Ian Jackson's free software

I have written a number of pieces of free software. Almost all of these are released under the GNU General Public Licence. Some of them are more-or-less proper software products.

dpkg, the Debian Project's package installation tool

I wrote the current implementation of dpkg, the package installation tool used by Debian GNU/Linux. Some of the early specification was done by Ian Murdock; Klee Dienes now maintains the source tree but I still do development.

adns, an advanced alternative, asynchronous resolver

adns is a replacement resolver library. Its programming interface is at once easier to use and more powerful than the standard libresolv. For example, responses are automatically decoded into native C formats, and it is possible to launch many queries and once and deal with the responses asynchronously.

userv, the `user services' trust-boundary-crossing program call facility

userv (pronounced you-serve) is a program which, according to the specification, is
a Unix system facility to allow one program to invoke another when only limited trust exists between them.

The Debian bug tracking software

Now available in a form suitable for use by other projects, this system is a set of scripts which maintain a database of problem reports. All input and manipulation of reports is done by email, and the outstanding, recently closed and other listings of reports are made available via a webserver.


I was annoyed at what I saw as deficiencies in Linuxdoc-SGML, so I wrote my own miniature SGML processing system. It takes input in its own DTD (which specifies the features of the system precisely) and generates plain text (optionally with nroff-like overstrikes), HTML and PostScript (via Lout, the typesetter by Jeffrey Kingston).

debiandoc-sgml is available as a Debian package; the source .tar.gz file from the Debian FTP archive should be useable on most modern systems.

Emacs auto-pgp

A program to smooth the interoperation between Emacs and PGP2. This can still be found on some PGP FTP sites and I still use this, but more sophisticated tools are now available.


A program for demultiplexing a single NNRP connection across several NNRP servers based on the newsgroup(s) being accessed, and which supports an [X]AUTHINFO GENERIC authentication mechanism. This is not a well-documented, well-supported product, but available in the download area are the source code and Debian/i386 binary package. The CVS repository is also available via cvsweb and rsync.

SAUCE - Software Against Unsolicited Commercial Email

An SMTP-receiver that mediates access to your real MTA, and has the following features: See the web page for full blurb and download details.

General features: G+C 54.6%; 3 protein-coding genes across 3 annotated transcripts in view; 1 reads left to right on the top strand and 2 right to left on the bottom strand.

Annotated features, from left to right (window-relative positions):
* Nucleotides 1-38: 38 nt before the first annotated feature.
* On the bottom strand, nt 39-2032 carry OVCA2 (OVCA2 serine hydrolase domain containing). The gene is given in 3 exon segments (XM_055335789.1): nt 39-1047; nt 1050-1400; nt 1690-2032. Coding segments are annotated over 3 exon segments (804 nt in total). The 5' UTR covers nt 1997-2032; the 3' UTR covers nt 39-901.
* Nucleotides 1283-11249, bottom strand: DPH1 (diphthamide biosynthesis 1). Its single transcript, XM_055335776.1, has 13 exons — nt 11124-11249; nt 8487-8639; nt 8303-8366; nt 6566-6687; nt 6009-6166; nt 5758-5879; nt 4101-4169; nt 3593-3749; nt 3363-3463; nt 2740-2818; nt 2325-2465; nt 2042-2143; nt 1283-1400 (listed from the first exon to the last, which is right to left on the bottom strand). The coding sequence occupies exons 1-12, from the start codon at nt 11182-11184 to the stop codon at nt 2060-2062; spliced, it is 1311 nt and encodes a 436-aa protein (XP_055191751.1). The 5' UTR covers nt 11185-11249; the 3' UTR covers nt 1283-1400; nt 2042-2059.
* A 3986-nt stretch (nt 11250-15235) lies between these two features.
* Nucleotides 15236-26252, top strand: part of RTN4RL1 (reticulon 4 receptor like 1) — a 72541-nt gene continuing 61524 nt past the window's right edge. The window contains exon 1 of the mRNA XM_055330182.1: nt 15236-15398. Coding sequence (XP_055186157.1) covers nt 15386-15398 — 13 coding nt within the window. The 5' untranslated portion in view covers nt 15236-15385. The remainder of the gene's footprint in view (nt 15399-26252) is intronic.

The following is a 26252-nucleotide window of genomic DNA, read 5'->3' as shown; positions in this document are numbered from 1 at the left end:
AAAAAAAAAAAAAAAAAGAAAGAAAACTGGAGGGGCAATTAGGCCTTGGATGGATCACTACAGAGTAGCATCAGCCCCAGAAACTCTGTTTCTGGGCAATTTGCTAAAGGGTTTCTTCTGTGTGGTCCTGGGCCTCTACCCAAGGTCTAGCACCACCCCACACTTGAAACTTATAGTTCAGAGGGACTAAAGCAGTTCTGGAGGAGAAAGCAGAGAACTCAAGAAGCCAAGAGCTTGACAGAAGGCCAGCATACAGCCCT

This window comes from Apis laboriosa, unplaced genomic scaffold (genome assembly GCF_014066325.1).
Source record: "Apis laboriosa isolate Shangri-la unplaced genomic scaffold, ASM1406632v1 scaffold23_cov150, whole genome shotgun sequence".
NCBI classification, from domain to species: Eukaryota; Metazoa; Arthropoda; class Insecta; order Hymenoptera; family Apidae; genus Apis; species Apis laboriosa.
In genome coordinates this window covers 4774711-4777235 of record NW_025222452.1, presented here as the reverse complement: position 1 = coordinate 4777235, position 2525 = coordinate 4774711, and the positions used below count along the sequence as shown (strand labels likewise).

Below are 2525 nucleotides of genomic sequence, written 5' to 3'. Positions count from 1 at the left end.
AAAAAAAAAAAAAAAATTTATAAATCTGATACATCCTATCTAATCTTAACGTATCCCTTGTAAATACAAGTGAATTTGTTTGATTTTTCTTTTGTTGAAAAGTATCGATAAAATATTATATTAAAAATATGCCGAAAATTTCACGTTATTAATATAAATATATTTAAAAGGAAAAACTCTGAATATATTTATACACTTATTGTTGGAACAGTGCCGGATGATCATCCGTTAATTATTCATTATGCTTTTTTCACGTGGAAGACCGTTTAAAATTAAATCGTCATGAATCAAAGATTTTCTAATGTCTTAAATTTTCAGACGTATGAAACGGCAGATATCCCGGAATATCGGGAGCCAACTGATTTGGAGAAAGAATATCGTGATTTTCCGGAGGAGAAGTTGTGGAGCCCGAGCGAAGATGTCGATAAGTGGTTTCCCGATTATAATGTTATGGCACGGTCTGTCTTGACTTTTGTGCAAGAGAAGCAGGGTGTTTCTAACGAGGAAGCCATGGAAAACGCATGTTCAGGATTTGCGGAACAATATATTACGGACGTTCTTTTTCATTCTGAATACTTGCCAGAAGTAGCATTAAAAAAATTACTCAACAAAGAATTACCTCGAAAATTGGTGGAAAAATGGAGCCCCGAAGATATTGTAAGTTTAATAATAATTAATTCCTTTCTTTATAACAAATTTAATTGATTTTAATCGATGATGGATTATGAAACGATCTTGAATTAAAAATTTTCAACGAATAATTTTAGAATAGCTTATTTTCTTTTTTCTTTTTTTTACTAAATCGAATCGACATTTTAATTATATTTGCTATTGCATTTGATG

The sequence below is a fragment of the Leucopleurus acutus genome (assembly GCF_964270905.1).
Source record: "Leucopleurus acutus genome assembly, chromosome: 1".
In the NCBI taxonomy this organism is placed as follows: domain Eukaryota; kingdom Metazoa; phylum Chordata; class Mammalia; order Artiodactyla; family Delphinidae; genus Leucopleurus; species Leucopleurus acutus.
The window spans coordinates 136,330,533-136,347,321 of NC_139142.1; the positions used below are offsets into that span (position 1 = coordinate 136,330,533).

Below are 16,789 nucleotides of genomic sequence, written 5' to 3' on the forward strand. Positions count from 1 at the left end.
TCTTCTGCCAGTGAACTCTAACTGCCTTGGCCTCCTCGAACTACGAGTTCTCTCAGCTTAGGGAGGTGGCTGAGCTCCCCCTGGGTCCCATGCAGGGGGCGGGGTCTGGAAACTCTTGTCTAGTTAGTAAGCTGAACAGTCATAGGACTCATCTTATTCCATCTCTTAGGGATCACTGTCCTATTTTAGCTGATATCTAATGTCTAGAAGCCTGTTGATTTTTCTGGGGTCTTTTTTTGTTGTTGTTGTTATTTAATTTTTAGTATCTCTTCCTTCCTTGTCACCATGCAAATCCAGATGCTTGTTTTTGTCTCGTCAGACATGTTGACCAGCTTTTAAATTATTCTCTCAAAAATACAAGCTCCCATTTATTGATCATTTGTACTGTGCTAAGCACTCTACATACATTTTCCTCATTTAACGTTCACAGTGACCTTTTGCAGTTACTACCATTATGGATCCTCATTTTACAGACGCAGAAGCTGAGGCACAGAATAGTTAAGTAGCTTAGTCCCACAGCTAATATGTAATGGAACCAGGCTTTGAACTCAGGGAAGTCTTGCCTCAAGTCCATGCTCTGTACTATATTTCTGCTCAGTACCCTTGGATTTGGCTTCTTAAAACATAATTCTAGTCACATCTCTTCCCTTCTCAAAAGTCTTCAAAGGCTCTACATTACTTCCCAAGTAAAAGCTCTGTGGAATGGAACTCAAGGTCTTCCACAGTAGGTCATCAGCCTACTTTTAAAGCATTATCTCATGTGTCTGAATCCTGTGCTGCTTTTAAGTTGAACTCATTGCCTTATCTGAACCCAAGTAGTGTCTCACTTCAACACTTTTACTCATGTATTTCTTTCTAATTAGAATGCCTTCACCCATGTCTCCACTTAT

Mokie-coke - A virtual software project

This is not the software you are looking for. Its main purpose is to provide exposure for various contact addresses, which are specially handled as described above.


I used to maintain the Linux FAQ. I've write or helped write a number of the Linux Documentation Project's section 2 manpages (the ones which document system calls).

I've maintained a number of Debian packages at one point or another; in the course of this and otherwise I've submitted patches (most of which were accepted) to many free software packages, including the Linux kernel, GCC, GNU tar, GNU texinfo.

I've written various other small programs, which may make it onto this page at some point.

Access to Ian Jackson's projects by CVS

The CVS repositories of many of my software projects, including some unreleased ones, are available. For these projects, the repositories are available by the following routes:


Both of these mechanisms access the same mirror of the repository; they do not access the repositories themselves, most of which are kept on my home systems. This means there will be a delay of up to a week between me checking in changes or making a release and the publicly available CVS being updated.

Legal notices, release status, etc

Any software licences or redistribution permissions, release status documentation, and the like you get via CVS are NOT INTENDED to have legal effect. Just because I check a document into CVS does not mean that I stand by its contents.

For released programs, you may redistribute all versions of the source code you obtain via the CVS interfaces under the same terms as the most recently publicly released version of the program.

For unreleased programs, you should check out the CVS HEAD. If it has a permission notice allowing redistribution under the terms of the GNU GPL, version 2 or later, then you may redistribute any CVS version under those terms.

If you check out any version and it has some files whose copyright holder is not me, and which claim to be licensed under the GNU GPL or GNU LGPL, then the GNU GPL applies to whole of that version. If you redistribute you must ensure that the copyright notices reflect this (for example by changing any references to the LGPL to the GPL).

Otherwise I (and any other authors) retain all rights and you may not redistribute the program at all.

For the avoidance of doubt, let me restate some consequences of this: Licences and permissions you find on CVS branches, or non-GPL licences you find in the CVS repository, do not apply. Even the GPL, found on the CVS HEAD, may not apply - see above for details.

Ian Jackson / ian@chiark.greenend.org.uk.

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